Measurable

Each marketing objective must be quantifiable. Look at whether a unit of measurement can be applied to determine the level of success in meeting your objectives, such as measuring a market share percentage or increased revenue figures. 

  • What tools will I use to measure the success of my marketing activities?
  • How will I know whether my activities have had any impact?
  • How will I get my hands on this data?

Achievable

Lofty goals are exciting to set, but if you can’t see a direct path towards making it happen, then it’s ultimately useless to you. You want to tick off your objectives within a reasonable timeframe. If your marketing objectives are too intricate or long-term, break them down into simpler, shorter-term goals. Identify your initial to-dos, things you can start today or tomorrow. From there, branch off into subsequent small jobs that will allow you to see your progress.

Realistic

Similar to making sure your objective path is achievable, you need to be realistic about what you can accomplish. We are all capable of extraordinary things, but if you set your sights too high from the outset, it can be quite disappointing (and downright disheartening) when things don’t go to plan.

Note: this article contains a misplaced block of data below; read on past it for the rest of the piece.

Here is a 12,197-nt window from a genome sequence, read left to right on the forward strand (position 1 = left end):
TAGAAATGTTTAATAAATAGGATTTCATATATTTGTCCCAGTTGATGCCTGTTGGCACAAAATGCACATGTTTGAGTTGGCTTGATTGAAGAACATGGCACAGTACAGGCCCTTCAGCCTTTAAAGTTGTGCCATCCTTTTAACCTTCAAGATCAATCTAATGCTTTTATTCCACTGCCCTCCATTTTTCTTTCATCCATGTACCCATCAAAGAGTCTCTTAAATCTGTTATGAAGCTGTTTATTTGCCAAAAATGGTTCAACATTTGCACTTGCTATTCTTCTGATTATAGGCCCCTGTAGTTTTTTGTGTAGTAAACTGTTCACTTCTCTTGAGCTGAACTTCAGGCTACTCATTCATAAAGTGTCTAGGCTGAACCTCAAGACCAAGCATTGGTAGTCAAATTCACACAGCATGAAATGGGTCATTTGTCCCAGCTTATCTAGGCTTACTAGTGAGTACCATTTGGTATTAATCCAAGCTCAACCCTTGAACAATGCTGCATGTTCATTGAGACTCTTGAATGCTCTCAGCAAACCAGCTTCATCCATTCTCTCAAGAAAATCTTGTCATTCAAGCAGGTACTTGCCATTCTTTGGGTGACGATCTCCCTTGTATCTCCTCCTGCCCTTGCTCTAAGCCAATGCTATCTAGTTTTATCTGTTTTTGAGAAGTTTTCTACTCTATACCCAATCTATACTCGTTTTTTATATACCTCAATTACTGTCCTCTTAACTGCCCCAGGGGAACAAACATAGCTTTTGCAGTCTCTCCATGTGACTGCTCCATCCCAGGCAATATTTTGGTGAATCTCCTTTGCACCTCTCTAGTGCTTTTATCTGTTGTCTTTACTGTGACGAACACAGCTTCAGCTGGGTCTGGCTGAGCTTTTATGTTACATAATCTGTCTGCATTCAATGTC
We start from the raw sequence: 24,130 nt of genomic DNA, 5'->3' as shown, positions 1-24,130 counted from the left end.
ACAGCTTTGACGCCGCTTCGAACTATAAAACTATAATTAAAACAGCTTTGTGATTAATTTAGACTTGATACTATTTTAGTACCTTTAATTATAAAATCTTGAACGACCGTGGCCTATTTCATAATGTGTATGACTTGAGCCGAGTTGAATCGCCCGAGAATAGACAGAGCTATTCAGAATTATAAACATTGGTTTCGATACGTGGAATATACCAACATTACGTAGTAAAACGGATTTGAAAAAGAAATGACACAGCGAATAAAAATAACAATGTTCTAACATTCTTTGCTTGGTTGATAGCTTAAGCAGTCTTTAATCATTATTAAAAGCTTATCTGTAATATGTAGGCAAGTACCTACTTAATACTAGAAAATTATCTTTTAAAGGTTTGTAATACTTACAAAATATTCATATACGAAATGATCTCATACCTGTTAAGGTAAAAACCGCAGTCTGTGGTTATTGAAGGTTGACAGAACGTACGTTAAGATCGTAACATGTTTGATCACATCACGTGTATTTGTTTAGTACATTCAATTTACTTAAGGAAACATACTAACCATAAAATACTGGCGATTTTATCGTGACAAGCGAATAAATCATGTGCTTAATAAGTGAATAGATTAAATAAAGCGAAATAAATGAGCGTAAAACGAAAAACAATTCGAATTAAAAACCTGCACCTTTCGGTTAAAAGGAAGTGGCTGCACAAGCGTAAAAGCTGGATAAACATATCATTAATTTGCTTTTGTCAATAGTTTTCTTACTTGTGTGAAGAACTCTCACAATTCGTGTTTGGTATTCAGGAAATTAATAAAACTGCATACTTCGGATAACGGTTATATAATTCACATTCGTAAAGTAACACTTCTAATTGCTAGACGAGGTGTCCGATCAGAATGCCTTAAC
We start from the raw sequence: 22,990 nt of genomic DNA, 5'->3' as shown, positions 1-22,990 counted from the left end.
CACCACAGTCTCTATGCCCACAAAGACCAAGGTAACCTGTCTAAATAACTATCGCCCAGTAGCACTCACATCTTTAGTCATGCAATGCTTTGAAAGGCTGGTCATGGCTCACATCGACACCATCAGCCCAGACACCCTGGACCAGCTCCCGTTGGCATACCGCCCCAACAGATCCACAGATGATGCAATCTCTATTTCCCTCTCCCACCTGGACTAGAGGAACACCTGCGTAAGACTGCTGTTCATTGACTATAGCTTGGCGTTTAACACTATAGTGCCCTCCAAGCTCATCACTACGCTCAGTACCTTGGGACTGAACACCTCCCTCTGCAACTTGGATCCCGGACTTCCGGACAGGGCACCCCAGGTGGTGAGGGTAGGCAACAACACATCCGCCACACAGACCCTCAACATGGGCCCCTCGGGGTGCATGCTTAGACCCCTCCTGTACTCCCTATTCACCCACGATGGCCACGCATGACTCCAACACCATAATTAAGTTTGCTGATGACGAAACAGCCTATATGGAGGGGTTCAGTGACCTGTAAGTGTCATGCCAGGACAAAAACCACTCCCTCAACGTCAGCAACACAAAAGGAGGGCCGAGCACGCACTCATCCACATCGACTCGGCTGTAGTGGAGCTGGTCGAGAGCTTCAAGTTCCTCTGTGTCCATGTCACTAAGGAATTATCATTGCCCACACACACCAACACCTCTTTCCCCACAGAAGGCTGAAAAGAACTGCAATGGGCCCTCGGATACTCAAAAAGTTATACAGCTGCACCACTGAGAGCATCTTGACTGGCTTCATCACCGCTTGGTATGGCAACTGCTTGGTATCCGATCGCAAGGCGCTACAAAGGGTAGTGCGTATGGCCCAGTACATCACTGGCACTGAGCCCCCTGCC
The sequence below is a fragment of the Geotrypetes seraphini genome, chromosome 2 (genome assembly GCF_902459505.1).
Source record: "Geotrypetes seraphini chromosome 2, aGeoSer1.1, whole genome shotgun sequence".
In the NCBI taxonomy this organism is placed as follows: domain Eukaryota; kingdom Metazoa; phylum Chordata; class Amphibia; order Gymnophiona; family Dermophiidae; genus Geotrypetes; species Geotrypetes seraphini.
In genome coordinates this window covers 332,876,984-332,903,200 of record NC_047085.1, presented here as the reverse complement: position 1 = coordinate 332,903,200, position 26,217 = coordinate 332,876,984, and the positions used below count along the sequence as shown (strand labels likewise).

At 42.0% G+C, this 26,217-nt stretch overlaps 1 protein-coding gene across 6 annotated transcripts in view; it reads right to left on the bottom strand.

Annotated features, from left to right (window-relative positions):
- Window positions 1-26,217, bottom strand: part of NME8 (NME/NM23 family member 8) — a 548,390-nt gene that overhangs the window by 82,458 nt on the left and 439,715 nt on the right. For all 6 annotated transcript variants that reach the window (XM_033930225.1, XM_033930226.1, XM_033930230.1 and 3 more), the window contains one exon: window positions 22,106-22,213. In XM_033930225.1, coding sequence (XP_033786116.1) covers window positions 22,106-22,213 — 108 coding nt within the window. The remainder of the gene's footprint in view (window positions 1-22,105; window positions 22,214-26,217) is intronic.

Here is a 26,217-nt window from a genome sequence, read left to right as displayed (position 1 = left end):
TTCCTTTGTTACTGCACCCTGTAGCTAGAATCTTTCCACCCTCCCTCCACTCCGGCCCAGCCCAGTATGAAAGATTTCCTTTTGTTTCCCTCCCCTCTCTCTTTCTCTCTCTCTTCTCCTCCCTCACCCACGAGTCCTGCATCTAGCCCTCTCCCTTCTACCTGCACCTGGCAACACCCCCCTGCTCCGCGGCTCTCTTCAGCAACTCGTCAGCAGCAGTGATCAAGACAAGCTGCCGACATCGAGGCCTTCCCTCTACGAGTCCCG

Realistic doesn’t mean easy. Set targets that you and/or your employees will need to work hard to accomplish but ultimately have a chance of meeting. Check that every objective is possible within your proposed timeframe and your set budget.

Timely

Having a concrete end date is a powerful motivator. Open-ended marketing objectives often fall short because, well, they can be put off until tomorrow. Determine when you want to achieve your objectives, and do not adjust the date. When you reach that end date, measure your success rate using the measurement tools you planned earlier. Celebrate successes and learn from your mistakes. Your next, improved marketing campaign will aim to circumvent those losses. Need help? Let’s chat.